Just a minor precautionary note I think is worth adding:-
The browser market share statistics take into account all the millions of PCs in the corporate world and internet usage from large population regions (like India and China). Both these factors add a sizeable “skew” to the browser market statistics (think lots of old computers and state-owned web browsers like Baiidu and Yandex that masquerade as Chrome). Naturally there are many people in these demographics who may not necessarily ever come to the sorts of websites we build.
As a prime example, a popular web browser statistics website is quoting today that Firefox only has a 5.5% market share. It is also claiming that Mac OS X users only makeup 3.5% of total visits to websites.
I am certain that if you are collecting your own analytics and drill-down into the browser statistics, the usage of Firefox and operating systems like Mac OS X would be a lot higher. Possibly closer towards a quarter or a third of all the traffic you are getting.
No one is right or wrong! You see, the trouble is that there isn’t really any definitive browser market share statistics available that are truly reliable. A lot depends on the type of website you are building and your target audience.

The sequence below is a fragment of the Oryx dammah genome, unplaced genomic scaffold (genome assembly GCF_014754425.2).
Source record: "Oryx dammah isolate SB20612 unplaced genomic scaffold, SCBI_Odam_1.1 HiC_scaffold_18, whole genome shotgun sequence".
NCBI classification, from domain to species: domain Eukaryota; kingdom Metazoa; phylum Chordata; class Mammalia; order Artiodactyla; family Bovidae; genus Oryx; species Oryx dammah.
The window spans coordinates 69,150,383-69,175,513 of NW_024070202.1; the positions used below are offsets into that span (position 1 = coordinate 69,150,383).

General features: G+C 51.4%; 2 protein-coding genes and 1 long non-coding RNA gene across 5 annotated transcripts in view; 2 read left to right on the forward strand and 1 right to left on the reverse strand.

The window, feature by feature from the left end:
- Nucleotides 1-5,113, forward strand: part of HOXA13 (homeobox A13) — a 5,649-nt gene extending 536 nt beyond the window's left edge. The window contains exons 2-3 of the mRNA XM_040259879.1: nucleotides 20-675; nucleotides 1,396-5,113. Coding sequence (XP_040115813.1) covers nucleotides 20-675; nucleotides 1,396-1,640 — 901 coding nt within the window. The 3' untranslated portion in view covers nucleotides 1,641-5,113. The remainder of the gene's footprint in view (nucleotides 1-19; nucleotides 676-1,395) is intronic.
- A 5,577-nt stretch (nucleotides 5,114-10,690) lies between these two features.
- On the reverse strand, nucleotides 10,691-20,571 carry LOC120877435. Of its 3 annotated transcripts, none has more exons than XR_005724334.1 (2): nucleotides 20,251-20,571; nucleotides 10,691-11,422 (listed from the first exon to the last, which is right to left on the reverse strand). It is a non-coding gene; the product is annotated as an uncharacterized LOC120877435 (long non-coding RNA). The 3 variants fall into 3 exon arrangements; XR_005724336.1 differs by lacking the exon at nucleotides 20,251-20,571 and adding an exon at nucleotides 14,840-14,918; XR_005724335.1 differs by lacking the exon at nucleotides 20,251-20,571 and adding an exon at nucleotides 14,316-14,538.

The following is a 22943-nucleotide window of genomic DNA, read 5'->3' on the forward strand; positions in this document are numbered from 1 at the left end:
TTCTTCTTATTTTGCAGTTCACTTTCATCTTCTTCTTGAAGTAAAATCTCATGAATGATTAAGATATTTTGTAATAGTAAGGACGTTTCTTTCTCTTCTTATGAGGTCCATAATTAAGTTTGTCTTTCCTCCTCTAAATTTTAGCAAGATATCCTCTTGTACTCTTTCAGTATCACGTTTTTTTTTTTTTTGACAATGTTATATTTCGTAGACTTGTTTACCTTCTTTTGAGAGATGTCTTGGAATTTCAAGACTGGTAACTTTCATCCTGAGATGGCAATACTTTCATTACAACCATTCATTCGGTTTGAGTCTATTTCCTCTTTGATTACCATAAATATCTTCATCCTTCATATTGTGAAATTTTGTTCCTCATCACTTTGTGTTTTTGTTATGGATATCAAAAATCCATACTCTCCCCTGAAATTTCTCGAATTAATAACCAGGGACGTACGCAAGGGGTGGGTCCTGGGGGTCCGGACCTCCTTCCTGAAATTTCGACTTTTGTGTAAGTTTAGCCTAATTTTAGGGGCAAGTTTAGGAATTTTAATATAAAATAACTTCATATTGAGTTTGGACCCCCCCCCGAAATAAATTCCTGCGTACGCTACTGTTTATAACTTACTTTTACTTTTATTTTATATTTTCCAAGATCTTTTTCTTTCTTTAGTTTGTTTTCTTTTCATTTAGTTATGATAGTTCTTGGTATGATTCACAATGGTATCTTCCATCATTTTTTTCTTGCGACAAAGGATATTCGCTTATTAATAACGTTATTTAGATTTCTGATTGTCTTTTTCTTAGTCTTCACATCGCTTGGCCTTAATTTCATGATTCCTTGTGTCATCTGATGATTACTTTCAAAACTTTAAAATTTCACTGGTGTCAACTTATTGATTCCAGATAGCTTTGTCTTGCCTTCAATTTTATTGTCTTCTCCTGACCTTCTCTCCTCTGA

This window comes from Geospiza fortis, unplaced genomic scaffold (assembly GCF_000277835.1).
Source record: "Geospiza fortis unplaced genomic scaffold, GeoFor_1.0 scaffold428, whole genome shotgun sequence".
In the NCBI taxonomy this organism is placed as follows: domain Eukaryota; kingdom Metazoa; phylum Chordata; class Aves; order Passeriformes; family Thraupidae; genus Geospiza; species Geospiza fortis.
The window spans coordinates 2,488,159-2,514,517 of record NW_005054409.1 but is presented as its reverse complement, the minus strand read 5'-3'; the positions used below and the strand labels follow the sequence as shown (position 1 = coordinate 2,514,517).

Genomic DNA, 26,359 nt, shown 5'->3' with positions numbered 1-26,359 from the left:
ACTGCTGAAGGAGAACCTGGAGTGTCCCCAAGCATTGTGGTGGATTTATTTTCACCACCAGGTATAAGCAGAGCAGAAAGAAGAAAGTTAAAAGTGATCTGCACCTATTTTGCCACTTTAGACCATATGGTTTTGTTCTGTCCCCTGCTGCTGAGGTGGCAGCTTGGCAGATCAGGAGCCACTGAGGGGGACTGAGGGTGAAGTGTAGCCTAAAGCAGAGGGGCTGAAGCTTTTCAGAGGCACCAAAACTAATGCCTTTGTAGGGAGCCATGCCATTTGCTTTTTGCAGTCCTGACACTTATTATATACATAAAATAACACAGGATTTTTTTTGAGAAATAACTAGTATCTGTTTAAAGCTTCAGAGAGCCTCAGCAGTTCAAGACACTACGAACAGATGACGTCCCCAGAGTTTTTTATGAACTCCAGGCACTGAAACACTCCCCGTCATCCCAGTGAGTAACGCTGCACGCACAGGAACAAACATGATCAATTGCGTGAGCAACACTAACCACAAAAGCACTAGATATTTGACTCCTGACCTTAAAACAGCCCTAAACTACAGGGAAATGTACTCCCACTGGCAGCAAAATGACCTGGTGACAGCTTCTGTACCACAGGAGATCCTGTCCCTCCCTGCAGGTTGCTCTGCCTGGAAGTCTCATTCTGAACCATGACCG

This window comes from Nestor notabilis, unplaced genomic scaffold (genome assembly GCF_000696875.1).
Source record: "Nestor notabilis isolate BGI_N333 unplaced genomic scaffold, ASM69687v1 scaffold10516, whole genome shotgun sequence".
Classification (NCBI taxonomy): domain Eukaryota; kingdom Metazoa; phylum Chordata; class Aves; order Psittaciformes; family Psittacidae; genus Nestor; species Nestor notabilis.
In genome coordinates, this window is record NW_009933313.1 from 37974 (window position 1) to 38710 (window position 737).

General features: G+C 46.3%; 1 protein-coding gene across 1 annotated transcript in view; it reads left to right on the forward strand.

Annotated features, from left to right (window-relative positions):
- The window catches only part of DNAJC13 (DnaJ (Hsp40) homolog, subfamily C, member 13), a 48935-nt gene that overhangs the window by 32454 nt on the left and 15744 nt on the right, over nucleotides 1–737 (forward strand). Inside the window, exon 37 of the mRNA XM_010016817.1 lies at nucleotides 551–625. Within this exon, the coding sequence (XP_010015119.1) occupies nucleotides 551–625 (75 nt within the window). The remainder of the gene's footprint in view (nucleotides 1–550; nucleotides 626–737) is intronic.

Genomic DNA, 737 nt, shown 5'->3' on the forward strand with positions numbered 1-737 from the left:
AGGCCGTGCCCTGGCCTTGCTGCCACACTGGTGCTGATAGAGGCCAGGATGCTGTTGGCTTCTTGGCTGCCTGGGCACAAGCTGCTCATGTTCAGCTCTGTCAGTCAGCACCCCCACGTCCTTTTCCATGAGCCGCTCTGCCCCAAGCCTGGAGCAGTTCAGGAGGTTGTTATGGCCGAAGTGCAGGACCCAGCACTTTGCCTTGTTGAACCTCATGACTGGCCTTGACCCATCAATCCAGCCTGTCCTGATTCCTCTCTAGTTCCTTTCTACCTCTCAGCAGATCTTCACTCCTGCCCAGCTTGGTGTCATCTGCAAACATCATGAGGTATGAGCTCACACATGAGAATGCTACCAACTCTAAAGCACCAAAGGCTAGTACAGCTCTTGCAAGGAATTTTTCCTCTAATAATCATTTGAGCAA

Unfortunately “Facebook” and “privacy” don’t really go hand in hand together! Data is a prized commodity (equivalent to oil and gold in previous centuries) that big businesses crave.
Firefox and Brave web browsers both have similar “container” functions, to protect user privacy. There are other web browsers and extensions that do the same. Laws like GDPR, DSVGO, APEC-CBPR and CCPA mean that website users now need the right to opt-out of potentially harmful tracking.
Even a simple ‘like’ button can pull several megabytes of scripting from a third party website. This virtual ‘window’ can give social media platforms free roaming access to monitor all your website users and collect data - which they can resell. Scary stuff, when you think about it. For this reason, Firefox and other more ethical web browser providers are adding options to block invasive tracking.